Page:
In the days before the Internet and a cable channel for every niche, fans could pretty well set their clocks by the yearly television schedule. As the weather turned hot, the networks rolled out their best material for May sweeps and then abruptly cut off the new-episode lifeline. After a summer full of re-runs and long nights outdoors, viewers could count on once again gathering around their television sets to catch the new fall lineup just about the time the kids went back to school in August.
In recent years, though, while May has remained fairly unscathed, our changing tastes and viewing habits have apparently prompted the big networks to push back their fall debuts, and it sometimes seems that Halloween is bearing down on us before we catch a glimpse of new episodes. Well, for those who have grown tired of exploring the far reaches of the dial in search of innovative material, one network is returning to a more traditional start time, at least partially and at least for one year. In mid-June, NBC announced that its 2012 fall schedule will begin on August 8, when Matthew Perry returns to the network that made him famous, this time in comedy vehicle, "Go On."
Clearly, NBC plans to use its status of host network for the 2012 Summer Olympics to the fullest possible advantage and likely hopes to chip away at the ratings leads that CBS, ABC, and Fox have built up in recent seasons. Perry's new sitcom will ride in on the coattails of a Wednesday night Olympics broadcast, and then NBC plans to dribble out its new lineup over the course of more than two months. "Go On" won't see the light of day again until September 11, but eight other season debuts will be meted out between Perry sightings.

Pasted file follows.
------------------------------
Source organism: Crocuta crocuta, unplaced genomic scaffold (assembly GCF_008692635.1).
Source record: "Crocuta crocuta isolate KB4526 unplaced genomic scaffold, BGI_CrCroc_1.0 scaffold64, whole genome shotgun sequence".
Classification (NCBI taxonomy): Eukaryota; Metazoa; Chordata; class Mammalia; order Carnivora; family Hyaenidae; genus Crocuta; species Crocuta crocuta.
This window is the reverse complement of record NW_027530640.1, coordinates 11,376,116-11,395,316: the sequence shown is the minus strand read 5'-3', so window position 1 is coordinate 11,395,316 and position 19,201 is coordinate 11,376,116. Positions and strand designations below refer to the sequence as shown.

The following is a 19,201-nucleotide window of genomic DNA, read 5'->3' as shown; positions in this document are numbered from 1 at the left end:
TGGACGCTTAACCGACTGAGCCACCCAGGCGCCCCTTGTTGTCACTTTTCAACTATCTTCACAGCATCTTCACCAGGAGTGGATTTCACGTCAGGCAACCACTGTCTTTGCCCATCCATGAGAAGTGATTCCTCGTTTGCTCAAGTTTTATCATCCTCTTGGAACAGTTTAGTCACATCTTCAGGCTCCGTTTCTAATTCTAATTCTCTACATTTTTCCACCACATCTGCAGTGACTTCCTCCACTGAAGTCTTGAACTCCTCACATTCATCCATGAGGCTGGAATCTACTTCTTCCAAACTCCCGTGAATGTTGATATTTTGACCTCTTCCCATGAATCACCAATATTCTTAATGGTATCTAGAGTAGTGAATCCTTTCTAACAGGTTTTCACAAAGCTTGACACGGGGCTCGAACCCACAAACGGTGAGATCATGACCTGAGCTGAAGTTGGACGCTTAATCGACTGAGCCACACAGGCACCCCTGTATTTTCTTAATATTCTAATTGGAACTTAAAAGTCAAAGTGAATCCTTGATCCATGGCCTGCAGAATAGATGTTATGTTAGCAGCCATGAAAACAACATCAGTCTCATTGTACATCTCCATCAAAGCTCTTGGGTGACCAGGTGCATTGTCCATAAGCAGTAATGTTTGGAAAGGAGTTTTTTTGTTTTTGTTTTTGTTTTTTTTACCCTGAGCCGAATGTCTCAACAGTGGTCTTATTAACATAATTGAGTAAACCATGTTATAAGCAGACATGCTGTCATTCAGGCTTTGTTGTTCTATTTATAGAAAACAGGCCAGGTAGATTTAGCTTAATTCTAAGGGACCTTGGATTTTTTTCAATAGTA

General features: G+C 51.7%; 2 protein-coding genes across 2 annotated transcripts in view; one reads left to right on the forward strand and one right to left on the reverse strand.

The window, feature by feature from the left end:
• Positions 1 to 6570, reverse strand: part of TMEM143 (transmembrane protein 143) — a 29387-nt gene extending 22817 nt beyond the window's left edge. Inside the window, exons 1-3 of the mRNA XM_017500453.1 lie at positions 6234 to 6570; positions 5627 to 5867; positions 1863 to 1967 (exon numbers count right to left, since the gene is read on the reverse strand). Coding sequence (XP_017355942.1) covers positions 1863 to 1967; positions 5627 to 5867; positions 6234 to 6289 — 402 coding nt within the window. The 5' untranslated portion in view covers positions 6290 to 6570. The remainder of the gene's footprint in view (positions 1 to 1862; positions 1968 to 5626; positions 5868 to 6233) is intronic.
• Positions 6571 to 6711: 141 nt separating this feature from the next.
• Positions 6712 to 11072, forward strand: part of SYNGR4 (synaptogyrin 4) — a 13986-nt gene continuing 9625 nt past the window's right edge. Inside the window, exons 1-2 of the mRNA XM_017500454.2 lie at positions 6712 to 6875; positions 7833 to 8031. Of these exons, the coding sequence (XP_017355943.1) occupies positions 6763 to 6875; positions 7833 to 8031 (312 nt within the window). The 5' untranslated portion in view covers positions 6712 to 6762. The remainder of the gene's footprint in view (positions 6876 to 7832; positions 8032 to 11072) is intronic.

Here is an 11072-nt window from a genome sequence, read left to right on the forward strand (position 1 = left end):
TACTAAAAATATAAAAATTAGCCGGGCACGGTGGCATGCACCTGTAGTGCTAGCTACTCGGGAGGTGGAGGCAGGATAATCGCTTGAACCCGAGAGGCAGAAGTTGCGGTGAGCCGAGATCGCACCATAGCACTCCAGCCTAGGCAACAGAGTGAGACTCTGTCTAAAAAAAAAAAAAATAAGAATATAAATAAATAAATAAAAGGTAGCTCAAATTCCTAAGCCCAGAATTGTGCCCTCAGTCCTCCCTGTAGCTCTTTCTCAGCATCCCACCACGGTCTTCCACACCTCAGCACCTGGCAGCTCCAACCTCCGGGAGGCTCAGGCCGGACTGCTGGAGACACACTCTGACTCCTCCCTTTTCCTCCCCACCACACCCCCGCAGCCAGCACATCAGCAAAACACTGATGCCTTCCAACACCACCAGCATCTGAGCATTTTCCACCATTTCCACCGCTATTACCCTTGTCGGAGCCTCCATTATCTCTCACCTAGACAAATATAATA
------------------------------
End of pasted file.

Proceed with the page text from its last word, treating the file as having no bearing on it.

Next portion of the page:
The festivities will continue all the way through October 19, when "Whitney" and "Community" roll out. The game plan here seems to be to pull in a healthy portion of Olympics viewers with a morsel or two, tease fans about the coming season of "Community" and other favorite holdovers, stir up some noise about new shows, and then hope that people like what they see.
This strategy is certainly worth a try, especially given the dismal showing that NBC has mustered in recent years and the fact that the Olympics generally appeals to folks of all types. It will also be fun and interesting to see some new network programming before the summer heat breaks, just like so many of us remember from childhood. Of course, this plan is also fraught with potential dangers. If the early debuts don't click with audiences, then they may tune out before the heart of the schedule ever really gets rolling, and there is a decent chance that early flops will have been pulled completely by the time "Community" shows up. The network also appears to still be counting on "The Office" to become viable again, but its first episode won't air until September 20 and may very well get lost in the shuffle.
Still, variety is always good, and that's especially true when it comes to getting our television fix. With a spread-out schedule of season debuts -- punctuated by the Olympics, NFL football, and the presidential election in November -- there is bound to be plenty to choose from on NBC this fall.
Now, the network just has to hope that the details don't get washed out in the prolonged onslaught.